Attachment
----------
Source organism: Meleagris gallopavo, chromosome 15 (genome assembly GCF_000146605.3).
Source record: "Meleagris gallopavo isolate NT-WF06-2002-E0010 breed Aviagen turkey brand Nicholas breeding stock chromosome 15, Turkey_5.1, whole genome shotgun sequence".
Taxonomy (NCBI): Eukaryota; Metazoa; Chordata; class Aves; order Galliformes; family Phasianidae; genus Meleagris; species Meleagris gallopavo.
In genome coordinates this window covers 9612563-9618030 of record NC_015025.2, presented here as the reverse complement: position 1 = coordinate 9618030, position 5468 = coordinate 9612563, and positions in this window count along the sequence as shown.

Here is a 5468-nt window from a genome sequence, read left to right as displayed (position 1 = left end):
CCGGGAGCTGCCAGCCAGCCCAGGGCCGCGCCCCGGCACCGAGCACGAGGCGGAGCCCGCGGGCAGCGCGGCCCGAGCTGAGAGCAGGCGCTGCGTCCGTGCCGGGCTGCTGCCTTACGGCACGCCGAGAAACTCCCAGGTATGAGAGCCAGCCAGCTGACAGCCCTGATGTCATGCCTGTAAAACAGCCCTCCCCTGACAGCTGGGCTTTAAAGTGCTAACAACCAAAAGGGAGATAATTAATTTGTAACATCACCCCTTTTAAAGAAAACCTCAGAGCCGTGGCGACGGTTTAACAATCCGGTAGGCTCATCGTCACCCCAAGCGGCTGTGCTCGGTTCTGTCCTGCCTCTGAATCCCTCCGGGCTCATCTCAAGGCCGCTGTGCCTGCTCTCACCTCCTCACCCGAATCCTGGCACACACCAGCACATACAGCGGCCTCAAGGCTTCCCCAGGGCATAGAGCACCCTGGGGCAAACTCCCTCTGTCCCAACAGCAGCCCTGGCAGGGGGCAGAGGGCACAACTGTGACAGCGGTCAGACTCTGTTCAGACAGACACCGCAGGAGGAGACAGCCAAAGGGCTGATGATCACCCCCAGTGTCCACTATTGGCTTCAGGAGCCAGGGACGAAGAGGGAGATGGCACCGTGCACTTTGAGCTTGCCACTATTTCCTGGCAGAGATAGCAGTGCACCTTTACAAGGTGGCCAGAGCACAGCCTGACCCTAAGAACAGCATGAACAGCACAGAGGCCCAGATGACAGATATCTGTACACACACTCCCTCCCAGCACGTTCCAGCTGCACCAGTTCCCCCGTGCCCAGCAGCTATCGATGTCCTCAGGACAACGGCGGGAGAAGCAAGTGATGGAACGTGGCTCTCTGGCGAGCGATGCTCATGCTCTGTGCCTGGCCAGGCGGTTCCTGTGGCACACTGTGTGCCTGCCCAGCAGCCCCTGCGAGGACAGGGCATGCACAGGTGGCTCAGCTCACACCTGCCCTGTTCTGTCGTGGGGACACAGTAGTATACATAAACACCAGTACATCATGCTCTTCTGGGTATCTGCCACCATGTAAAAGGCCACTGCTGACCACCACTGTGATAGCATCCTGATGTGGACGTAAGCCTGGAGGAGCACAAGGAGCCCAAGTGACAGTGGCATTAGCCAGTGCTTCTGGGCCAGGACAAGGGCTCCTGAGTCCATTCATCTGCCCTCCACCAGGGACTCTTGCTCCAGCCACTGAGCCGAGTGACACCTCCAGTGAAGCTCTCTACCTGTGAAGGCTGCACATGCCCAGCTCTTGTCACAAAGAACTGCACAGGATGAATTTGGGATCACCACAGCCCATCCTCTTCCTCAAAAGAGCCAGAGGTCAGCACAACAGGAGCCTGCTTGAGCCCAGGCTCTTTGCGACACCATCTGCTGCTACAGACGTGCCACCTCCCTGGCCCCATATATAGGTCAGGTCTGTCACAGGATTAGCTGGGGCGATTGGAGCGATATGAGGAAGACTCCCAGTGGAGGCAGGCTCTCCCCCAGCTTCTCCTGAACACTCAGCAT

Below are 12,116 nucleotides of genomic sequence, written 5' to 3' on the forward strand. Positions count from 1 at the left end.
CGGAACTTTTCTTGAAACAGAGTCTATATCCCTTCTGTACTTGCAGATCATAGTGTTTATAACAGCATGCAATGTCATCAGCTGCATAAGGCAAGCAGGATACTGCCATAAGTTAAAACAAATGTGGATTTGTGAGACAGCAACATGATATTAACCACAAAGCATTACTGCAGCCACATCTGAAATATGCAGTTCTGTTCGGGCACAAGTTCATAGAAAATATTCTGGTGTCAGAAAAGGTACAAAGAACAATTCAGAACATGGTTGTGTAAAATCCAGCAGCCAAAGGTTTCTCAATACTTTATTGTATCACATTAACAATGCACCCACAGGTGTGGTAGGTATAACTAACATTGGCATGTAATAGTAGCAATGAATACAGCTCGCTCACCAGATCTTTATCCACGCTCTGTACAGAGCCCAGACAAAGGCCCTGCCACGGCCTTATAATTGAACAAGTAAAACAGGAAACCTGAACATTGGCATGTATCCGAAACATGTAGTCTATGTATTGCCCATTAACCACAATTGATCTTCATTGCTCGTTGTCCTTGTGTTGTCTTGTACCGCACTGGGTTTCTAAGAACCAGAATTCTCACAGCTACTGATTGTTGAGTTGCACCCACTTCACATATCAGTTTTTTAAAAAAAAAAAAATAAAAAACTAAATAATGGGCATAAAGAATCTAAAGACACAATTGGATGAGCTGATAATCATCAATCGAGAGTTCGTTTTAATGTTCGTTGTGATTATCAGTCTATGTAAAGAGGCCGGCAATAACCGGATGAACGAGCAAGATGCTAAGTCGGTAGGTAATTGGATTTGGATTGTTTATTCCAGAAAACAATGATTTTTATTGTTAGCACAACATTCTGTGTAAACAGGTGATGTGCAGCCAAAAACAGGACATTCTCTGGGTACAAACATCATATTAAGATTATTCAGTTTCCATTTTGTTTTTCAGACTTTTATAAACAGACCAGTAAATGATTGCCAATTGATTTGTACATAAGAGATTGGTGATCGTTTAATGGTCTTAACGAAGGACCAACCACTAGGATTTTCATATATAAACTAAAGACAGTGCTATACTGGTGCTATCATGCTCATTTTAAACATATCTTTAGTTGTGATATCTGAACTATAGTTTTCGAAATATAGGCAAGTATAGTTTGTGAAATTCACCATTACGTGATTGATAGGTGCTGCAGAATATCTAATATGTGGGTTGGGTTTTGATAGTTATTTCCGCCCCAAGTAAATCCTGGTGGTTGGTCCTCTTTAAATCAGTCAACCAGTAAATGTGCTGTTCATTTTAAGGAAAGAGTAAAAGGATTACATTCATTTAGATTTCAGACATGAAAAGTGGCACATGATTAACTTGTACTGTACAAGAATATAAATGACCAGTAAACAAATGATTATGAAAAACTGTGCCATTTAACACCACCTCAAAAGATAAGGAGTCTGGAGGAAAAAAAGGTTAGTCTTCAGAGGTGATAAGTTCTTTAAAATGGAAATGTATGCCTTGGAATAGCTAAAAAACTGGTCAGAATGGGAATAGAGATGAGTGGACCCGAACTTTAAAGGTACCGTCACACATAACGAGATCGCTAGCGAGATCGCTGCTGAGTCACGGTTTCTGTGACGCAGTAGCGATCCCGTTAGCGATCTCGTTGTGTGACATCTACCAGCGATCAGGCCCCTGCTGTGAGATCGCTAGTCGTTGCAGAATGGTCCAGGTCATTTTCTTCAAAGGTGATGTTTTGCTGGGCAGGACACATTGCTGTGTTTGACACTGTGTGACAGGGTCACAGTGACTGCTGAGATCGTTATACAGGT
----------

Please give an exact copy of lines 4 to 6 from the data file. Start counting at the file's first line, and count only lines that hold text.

In genome coordinates this window covers 9612563-9618030 of record NC_015025.2, presented here as the reverse complement: position 1 = coordinate 9618030, position 5468 = coordinate 9612563, and positions in this window count along the sequence as shown.

Here is a 5468-nt window from a genome sequence, read left to right as displayed (position 1 = left end):
CCGGGAGCTGCCAGCCAGCCCAGGGCCGCGCCCCGGCACCGAGCACGAGGCGGAGCCCGCGGGCAGCGCGGCCCGAGCTGAGAGCAGGCGCTGCGTCCGTGCCGGGCTGCTGCCTTACGGCACGCCGAGAAACTCCCAGGTATGAGAGCCAGCCAGCTGACAGCCCTGATGTCATGCCTGTAAAACAGCCCTCCCCTGACAGCTGGGCTTTAAAGTGCTAACAACCAAAAGGGAGATAATTAATTTGTAACATCACCCCTTTTAAAGAAAACCTCAGAGCCGTGGCGACGGTTTAACAATCCGGTAGGCTCATCGTCACCCCAAGCGGCTGTGCTCGGTTCTGTCCTGCCTCTGAATCCCTCCGGGCTCATCTCAAGGCCGCTGTGCCTGCTCTCACCTCCTCACCCGAATCCTGGCACACACCAGCACATACAGCGGCCTCAAGGCTTCCCCAGGGCATAGAGCACCCTGGGGCAAACTCCCTCTGTCCCAACAGCAGCCCTGGCAGGGGGCAGAGGGCACAACTGTGACAGCGGTCAGACTCTGTTCAGACAGACACCGCAGGAGGAGACAGCCAAAGGGCTGATGATCACCCCCAGTGTCCACTATTGGCTTCAGGAGCCAGGGACGAAGAGGGAGATGGCACCGTGCACTTTGAGCTTGCCACTATTTCCTGGCAGAGATAGCAGTGCACCTTTACAAGGTGGCCAGAGCACAGCCTGACCCTAAGAACAGCATGAACAGCACAGAGGCCCAGATGACAGATATCTGTACACACACTCCCTCCCAGCACGTTCCAGCTGCACCAGTTCCCCCGTGCCCAGCAGCTATCGATGTCCTCAGGACAACGGCGGGAGAAGCAAGTGATGGAACGTGGCTCTCTGGCGAGCGATGCTCATGCTCTGTGCCTGGCCAGGCGGTTCCTGTGGCACACTGTGTGCCTGCCCAGCAGCCCCTGCGAGGACAGGGCATGCACAGGTGGCTCAGCTCACACCTGCCCTGTTCTGTCGTGGGGACACAGTAGTATACATAAACACCAGTACATCATGCTCTTCTGGGTATCTGCCACCATGTAAAAGGCCACTGCTGACCACCACTGTGATAGCATCCTGATGTGGACGTAAGCCTGGAGGAGCACAAGGAGCCCAAGTGACAGTGGCATTAGCCAGTGCTTCTGGGCCAGGACAAGGGCTCCTGAGTCCATTCATCTGCCCTCCACCAGGGACTCTTGCTCCAGCCACTGAGCCGAGTGACACCTCCAGTGAAGCTCTCTACCTGTGAAGGCTGCACATGCCCAGCTCTTGTCACAAAGAACTGCACAGGATGAATTTGGGATCACCACAGCCCATCCTCTTCCTCAAAAGAGCCAGAGGTCAGCACAACAGGAGCCTGCTTGAGCCCAGGCTCTTTGCGACACCATCTGCTGCTACAGACGTGCCACCTCCCTGGCCCCATATATAGGTCAGGTCTGTCACAGGATTAGCTGGGGCGATTGGAGCGATATGAGGAAGACTCCCAGTGGAGGCAGGCTCTCCCCCAGCTTCTCCTGAACACTCAGCAT